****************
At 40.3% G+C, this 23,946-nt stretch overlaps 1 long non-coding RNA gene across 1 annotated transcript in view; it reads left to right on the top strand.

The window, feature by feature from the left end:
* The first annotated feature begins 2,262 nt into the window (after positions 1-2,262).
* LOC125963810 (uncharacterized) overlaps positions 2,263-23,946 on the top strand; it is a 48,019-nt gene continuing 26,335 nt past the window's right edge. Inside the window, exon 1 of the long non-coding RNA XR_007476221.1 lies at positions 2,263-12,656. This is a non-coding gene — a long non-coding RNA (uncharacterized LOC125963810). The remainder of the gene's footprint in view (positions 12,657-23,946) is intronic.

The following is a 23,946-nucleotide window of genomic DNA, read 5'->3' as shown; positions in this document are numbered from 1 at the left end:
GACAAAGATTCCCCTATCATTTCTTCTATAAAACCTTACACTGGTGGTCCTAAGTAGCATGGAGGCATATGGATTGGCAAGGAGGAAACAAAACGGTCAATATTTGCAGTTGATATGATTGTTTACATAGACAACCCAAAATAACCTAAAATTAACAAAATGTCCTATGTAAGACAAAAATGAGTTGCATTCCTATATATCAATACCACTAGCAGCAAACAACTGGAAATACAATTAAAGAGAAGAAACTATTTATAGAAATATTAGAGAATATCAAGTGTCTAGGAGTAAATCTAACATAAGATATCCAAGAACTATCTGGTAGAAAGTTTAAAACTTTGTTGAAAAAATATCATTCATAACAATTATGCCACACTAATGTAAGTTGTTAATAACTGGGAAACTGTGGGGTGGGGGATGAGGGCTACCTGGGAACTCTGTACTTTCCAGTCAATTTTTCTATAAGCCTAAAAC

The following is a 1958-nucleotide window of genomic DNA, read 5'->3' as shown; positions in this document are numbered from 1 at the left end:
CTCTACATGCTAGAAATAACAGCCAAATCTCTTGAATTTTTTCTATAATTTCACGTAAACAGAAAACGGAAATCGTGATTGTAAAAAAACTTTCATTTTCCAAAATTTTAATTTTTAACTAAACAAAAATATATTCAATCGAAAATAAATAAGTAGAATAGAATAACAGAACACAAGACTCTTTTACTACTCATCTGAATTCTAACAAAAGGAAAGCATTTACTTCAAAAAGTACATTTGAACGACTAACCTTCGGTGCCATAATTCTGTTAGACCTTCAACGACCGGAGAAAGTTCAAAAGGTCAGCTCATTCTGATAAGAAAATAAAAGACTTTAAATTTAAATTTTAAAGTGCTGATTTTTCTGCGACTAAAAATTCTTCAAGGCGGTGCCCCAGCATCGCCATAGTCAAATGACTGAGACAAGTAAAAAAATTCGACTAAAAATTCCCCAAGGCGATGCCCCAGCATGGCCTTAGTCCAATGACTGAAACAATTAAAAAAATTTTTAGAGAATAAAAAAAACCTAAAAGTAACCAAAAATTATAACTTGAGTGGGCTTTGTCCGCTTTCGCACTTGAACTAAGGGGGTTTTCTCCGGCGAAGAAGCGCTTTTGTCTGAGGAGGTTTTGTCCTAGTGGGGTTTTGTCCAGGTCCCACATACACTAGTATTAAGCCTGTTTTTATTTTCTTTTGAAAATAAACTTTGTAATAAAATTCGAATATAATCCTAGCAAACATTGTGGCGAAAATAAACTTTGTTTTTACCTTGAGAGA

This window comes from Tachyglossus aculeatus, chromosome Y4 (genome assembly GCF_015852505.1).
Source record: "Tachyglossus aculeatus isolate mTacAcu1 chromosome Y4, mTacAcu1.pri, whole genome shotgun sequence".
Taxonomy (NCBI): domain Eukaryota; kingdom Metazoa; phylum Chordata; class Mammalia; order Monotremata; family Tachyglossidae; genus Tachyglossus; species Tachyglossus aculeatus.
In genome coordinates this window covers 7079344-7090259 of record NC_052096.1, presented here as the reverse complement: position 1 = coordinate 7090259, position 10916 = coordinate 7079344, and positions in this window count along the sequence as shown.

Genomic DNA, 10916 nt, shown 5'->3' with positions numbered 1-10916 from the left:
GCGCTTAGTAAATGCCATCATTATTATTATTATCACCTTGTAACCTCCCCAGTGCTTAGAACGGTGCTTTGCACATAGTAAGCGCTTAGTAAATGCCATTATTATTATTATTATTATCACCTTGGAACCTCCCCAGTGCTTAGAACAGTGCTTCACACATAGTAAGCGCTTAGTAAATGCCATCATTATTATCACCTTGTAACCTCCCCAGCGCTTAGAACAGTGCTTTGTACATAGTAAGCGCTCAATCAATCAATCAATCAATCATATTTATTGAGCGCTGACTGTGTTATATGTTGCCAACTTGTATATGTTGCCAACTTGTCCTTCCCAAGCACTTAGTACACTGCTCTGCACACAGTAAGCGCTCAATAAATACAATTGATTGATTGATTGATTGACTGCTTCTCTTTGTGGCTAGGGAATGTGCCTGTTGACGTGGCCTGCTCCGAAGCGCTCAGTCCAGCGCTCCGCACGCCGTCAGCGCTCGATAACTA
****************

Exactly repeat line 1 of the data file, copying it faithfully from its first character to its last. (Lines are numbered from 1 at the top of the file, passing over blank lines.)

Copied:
At 40.3% G+C, this 23,946-nt stretch overlaps 1 long non-coding RNA gene across 1 annotated transcript in view; it reads left to right on the top strand.